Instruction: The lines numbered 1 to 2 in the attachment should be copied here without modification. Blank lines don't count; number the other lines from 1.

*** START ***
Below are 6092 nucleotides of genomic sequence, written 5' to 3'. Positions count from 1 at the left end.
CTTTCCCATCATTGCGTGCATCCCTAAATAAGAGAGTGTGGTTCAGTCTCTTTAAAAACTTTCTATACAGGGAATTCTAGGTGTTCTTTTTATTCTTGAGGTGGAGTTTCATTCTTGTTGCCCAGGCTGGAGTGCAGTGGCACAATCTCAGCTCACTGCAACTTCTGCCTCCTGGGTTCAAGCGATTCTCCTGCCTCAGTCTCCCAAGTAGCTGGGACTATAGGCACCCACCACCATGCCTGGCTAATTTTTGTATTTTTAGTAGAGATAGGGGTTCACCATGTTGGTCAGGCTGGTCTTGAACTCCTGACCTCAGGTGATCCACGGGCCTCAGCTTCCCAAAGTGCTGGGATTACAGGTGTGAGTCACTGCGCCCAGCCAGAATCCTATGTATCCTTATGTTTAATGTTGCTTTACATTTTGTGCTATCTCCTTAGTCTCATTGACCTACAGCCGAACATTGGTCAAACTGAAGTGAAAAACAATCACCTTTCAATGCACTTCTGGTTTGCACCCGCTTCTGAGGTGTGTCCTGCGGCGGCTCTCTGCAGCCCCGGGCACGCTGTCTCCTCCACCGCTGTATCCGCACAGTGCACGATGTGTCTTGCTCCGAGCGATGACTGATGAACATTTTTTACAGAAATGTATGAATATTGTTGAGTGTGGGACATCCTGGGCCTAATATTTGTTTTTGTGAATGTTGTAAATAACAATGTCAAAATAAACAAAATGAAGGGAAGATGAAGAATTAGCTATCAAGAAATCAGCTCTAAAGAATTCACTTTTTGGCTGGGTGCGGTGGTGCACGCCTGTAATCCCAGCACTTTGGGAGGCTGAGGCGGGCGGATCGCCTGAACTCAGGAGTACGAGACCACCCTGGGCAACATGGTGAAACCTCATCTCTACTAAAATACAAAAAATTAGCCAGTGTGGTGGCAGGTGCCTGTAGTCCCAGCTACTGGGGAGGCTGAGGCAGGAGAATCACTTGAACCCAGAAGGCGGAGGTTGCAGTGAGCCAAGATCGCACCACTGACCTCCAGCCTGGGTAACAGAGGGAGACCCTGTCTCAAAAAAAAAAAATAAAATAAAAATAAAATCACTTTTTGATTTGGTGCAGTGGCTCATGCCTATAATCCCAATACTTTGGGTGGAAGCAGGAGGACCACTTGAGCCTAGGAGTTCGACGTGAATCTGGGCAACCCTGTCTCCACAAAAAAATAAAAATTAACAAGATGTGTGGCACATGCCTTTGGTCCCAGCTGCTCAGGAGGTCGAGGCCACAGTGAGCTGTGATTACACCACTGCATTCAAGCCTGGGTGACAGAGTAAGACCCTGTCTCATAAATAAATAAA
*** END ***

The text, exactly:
Below are 6092 nucleotides of genomic sequence, written 5' to 3'. Positions count from 1 at the left end.
CTTTCCCATCATTGCGTGCATCCCTAAATAAGAGAGTGTGGTTCAGTCTCTTTAAAAACTTTCTATACAGGGAATTCTAGGTGTTCTTTTTATTCTTGAGGTGGAGTTTCATTCTTGTTGCCCAGGCTGGAGTGCAGTGGCACAATCTCAGCTCACTGCAACTTCTGCCTCCTGGGTTCAAGCGATTCTCCTGCCTCAGTCTCCCAAGTAGCTGGGACTATAGGCACCCACCACCATGCCTGGCTAATTTTTGTATTTTTAGTAGAGATAGGGGTTCACCATGTTGGTCAGGCTGGTCTTGAACTCCTGACCTCAGGTGATCCACGGGCCTCAGCTTCCCAAAGTGCTGGGATTACAGGTGTGAGTCACTGCGCCCAGCCAGAATCCTATGTATCCTTATGTTTAATGTTGCTTTACATTTTGTGCTATCTCCTTAGTCTCATTGACCTACAGCCGAACATTGGTCAAACTGAAGTGAAAAACAATCACCTTTCAATGCACTTCTGGTTTGCACCCGCTTCTGAGGTGTGTCCTGCGGCGGCTCTCTGCAGCCCCGGGCACGCTGTCTCCTCCACCGCTGTATCCGCACAGTGCACGATGTGTCTTGCTCCGAGCGATGACTGATGAACATTTTTTACAGAAATGTATGAATATTGTTGAGTGTGGGACATCCTGGGCCTAATATTTGTTTTTGTGAATGTTGTAAATAACAATGTCAAAATAAACAAAATGAAGGGAAGATGAAGAATTAGCTATCAAGAAATCAGCTCTAAAGAATTCACTTTTTGGCTGGGTGCGGTGGTGCACGCCTGTAATCCCAGCACTTTGGGAGGCTGAGGCGGGCGGATCGCCTGAACTCAGGAGTACGAGACCACCCTGGGCAACATGGTGAAACCTCATCTCTACTAAAATACAAAAAATTAGCCAGTGTGGTGGCAGGTGCCTGTAGTCCCAGCTACTGGGGAGGCTGAGGCAGGAGAATCACTTGAACCCAGAAGGCGGAGGTTGCAGTGAGCCAAGATCGCACCACTGACCTCCAGCCTGGGTAACAGAGGGAGACCCTGTCTCAAAAAAAAAAAATAAAATAAAAATAAAATCACTTTTTGATTTGGTGCAGTGGCTCATGCCTATAATCCCAATACTTTGGGTGGAAGCAGGAGGACCACTTGAGCCTAGGAGTTCGACGTGAATCTGGGCAACCCTGTCTCCACAAAAAAATAAAAATTAACAAGATGTGTGGCACATGCCTTTGGTCCCAGCTGCTCAGGAGGTCGAGGCCACAGTGAGCTGTGATTACACCACTGCATTCAAGCCTGGGTGACAGAGTAAGACCCTGTCTCATAAATAAATAAA